It can be easy to simply go through the motions when you’re putting together an introduction letter for a new employee email. After all, it’s just one of the many tasks you need to complete in order to get a new hire onboarded and ready to become a productive member of your team.
This is no easy task, since a single misstatement in your message can open the door to confusion or misinterpretation and may harm your company’s reputation as a positive place to work; or worse, you could open yourself up to a lawsuit. Use this letter of dismissal email sample to help keep your message on track.
Letter of dismissal email
An effective letter of dismissal email accomplishes three goals:
1. First, it shares the announcement in a clear, concise, straightforward way that eliminates any confusion.
2. Second, it explains exactly what will happen next in terms of things like final payment, the return of any company-owned items, insurance coverage, and job search support.
3. Third, it supplies your former employee with a resource they can turn to if they have any questions or concerns.
Your letter of dismissal email may vary from this sample depending on the unique nature of your position and your circumstances, but your own letter will still need to accomplish these central goals.
Do also note that your email should not be the first time that your employee is learning of their dismissal. It’s recommended that you communicate this information initially in a face-to-face meeting and then follow on with a formal email that details your discussion in writing.
Letter of Dismissal Email
From: Miles Marmont MMarmont@Qualbiz.com
To: Angelica Beuford
Subject: [IMPORTANT] Letter of Dismissal, Account Manager Position
Dear Angelica Beuford,
As per our discussion, this email message officially announces the termination of your position as Account Manager, effective June 4, 2017. As you know, the Account Manager position is being discontinued as a result of the company’s recent merger with Excellent Business, LTD. This termination in no way reflects dissatisfaction with your work or services.
This message provides you with two weeks notice prior to your final workday, and in addition to this notice, you will receive compensation for an additional 10 days of work, which will amount to $1,938.04. Your final payment will also include compensation for all unused PTO and will be paid on June 4, 2017.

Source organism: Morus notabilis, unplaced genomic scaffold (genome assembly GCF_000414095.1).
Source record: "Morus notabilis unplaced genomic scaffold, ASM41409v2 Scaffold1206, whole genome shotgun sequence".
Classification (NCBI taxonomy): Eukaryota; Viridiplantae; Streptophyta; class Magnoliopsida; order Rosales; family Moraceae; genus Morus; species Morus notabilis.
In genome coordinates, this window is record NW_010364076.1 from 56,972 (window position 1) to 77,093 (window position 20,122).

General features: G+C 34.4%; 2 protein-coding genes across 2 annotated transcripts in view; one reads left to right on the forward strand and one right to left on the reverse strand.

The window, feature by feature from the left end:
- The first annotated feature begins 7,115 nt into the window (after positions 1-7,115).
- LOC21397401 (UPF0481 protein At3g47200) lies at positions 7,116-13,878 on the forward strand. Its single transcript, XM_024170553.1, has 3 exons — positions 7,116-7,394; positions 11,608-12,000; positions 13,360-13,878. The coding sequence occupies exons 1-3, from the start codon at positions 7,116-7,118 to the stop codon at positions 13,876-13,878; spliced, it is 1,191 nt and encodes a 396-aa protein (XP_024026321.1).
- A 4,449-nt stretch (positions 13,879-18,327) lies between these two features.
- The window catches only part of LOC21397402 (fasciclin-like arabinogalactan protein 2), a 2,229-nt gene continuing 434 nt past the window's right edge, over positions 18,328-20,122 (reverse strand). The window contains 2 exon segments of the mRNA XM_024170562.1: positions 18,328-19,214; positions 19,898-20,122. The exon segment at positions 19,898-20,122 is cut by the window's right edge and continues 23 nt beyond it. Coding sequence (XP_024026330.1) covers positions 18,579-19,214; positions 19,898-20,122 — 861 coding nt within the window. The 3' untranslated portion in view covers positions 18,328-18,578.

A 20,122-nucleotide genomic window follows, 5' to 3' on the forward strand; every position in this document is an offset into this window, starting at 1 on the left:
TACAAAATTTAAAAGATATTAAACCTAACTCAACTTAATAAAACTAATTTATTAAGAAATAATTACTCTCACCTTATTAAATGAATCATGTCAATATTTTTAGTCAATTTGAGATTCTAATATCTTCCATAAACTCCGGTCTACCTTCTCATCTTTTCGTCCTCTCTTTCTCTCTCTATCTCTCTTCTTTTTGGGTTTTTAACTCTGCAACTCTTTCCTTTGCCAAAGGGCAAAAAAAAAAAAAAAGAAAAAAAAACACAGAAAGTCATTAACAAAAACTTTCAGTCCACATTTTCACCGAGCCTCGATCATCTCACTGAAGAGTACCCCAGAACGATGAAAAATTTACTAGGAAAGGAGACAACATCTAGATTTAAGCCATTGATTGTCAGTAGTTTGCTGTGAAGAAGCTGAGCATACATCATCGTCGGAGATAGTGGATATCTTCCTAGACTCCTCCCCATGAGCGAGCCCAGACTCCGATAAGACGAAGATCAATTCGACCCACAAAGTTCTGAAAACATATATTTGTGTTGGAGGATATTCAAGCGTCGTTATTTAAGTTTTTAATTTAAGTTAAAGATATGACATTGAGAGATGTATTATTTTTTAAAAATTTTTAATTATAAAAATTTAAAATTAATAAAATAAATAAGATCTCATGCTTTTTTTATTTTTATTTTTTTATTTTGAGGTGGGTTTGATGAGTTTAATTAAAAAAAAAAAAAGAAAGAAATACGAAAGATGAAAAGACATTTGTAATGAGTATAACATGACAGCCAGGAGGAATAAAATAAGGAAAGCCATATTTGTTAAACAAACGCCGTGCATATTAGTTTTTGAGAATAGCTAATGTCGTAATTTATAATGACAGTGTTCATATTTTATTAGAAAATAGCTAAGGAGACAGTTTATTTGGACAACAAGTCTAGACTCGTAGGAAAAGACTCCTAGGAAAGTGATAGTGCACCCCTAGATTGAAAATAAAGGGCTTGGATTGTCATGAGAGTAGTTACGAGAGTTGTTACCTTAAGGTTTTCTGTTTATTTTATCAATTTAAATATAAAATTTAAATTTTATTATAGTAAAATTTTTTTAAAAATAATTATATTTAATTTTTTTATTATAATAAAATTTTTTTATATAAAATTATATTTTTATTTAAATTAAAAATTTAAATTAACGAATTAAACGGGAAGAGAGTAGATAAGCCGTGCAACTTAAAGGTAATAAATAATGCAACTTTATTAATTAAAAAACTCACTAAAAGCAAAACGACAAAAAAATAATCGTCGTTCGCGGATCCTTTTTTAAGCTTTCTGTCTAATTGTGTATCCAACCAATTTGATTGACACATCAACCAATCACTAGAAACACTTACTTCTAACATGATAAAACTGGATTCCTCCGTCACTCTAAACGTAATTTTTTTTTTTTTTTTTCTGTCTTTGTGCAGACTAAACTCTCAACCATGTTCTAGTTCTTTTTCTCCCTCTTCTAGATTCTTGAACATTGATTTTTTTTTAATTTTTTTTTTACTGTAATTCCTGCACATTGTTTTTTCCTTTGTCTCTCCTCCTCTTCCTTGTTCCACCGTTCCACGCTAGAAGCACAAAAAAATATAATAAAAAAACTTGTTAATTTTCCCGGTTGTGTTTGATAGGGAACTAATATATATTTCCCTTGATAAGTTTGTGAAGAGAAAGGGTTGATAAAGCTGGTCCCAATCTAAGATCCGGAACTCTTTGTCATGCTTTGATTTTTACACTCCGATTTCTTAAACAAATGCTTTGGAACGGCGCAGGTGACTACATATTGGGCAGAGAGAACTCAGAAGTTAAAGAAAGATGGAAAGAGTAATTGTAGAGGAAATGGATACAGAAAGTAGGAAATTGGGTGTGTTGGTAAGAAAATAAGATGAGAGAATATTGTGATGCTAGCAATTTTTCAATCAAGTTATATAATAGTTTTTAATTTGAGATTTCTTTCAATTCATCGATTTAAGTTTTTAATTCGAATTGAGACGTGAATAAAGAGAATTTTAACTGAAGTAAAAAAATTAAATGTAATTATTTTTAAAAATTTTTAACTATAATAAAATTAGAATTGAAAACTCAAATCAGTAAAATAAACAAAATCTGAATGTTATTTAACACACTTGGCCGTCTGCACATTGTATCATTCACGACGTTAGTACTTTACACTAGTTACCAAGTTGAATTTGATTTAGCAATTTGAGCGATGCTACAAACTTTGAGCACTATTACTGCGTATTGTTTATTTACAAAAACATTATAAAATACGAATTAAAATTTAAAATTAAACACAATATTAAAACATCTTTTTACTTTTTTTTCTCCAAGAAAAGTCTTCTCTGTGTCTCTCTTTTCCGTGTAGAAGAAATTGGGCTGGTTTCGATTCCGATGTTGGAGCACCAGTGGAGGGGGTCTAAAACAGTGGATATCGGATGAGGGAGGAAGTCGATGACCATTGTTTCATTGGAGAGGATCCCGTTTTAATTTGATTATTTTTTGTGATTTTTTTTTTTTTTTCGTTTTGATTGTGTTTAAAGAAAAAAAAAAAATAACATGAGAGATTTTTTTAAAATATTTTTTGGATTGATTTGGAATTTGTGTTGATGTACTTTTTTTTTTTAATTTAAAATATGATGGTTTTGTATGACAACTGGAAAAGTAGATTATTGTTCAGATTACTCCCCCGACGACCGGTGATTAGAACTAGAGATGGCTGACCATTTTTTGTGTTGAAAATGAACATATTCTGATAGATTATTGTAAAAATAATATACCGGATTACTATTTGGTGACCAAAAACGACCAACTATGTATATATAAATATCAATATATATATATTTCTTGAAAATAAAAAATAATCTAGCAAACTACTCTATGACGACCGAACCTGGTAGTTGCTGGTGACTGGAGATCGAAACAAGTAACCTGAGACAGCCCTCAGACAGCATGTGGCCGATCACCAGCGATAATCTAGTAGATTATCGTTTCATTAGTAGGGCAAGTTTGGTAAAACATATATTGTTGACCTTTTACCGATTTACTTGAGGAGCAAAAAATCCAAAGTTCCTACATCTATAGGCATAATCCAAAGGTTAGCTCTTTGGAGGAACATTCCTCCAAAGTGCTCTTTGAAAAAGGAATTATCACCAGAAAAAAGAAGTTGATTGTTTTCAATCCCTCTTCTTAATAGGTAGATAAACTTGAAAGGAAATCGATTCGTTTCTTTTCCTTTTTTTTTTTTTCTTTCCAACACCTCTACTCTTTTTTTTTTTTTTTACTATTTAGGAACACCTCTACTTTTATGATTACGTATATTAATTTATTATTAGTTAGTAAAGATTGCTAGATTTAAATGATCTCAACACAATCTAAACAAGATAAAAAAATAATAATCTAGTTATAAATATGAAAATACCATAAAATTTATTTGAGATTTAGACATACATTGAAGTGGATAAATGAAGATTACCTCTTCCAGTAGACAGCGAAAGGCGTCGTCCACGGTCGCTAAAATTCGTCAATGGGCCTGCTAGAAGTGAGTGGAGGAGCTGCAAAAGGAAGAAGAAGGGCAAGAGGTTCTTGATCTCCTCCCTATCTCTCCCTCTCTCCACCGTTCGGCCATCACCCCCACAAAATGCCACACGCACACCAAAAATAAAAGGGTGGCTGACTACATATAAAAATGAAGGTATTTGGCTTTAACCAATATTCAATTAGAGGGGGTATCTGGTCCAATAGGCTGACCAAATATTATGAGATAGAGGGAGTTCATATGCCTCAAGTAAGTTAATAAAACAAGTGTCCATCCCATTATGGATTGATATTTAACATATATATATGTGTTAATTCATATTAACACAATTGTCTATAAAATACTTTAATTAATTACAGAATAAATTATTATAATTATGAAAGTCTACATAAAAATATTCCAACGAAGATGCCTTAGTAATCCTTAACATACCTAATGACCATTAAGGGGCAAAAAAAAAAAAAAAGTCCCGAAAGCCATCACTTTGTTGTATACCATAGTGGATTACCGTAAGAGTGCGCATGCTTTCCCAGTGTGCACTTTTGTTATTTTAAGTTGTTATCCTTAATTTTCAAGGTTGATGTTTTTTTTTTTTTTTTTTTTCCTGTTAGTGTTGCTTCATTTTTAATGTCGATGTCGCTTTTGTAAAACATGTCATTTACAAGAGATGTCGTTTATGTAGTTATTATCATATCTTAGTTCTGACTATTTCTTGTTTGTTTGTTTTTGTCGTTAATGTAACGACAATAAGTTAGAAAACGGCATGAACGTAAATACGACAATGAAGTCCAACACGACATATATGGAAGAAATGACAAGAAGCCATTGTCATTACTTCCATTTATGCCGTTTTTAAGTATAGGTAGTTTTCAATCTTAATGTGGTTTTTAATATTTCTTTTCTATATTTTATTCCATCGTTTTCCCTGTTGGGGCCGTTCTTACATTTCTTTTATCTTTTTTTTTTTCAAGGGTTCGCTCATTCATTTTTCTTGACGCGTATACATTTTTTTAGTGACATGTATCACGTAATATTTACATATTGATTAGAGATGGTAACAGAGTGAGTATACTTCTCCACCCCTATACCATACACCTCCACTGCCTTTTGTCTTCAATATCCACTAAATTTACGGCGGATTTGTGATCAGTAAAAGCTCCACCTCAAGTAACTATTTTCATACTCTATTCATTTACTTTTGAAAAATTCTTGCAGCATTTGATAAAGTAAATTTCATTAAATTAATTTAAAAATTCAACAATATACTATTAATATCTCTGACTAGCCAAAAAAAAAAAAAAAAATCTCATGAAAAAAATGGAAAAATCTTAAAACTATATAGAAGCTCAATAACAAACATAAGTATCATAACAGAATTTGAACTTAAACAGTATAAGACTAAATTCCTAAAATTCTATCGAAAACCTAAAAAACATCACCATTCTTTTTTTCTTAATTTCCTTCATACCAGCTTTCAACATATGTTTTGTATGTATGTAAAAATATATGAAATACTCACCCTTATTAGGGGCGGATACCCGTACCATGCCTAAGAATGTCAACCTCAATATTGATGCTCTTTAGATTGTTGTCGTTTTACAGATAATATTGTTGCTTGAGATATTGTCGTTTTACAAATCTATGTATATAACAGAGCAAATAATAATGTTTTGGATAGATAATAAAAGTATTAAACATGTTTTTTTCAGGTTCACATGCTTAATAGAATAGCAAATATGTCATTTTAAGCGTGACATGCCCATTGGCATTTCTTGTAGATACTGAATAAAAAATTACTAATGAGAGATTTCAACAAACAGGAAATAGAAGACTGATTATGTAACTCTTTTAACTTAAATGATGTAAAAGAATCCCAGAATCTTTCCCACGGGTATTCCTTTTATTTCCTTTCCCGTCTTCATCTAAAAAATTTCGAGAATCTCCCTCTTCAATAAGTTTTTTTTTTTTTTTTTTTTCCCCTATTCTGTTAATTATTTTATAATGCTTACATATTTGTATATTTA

Please return all company equipment to our HR office by close of business on June 4, 2017.
As of June 4, 2017 you will be eligible for enrollment in a transitional health insurance plan. Please review the attached plan summary and enrollment instructions if you choose to pursue this option. Your coverage under the company plan will terminate on July 30th, 2017.
If you have any questions about continuing insurance coverage, the return of company materials, or the distribution of your final payment, please contact Human Resource Manager Sally Waxler at 294-392-8938.
Thank you for your service to Quality Business Company.
Want to use this letter?
This letter of dismissal email provides the employee with a clear announcement of the termination, including the final date of employment. It conveys this information without the inclusion of unnecessary and potentially confusing details, and it lays out a clear set of instructions for the employee in terms of securing insurance coverage, returning company equipment, and collecting a final payment for services rendered.
Like this sample, your own letter of dismissal email may include a reason for the severance, but review the statutes in your state before you decide to share this information. Under the terms of an at-will agreement, you are not typically obligated to provide a rationale, but these rules may vary depending on your state, your circumstances, and the nature of the position. Even if you’re not required to offer an explanation, doing so can protect your reputation and your relationship with the employee.
No matter how much information you decide to share or withhold, keep your message professional and diplomatic, and direct the employee to a resource where they can obtain answers to any questions you haven’t addressed.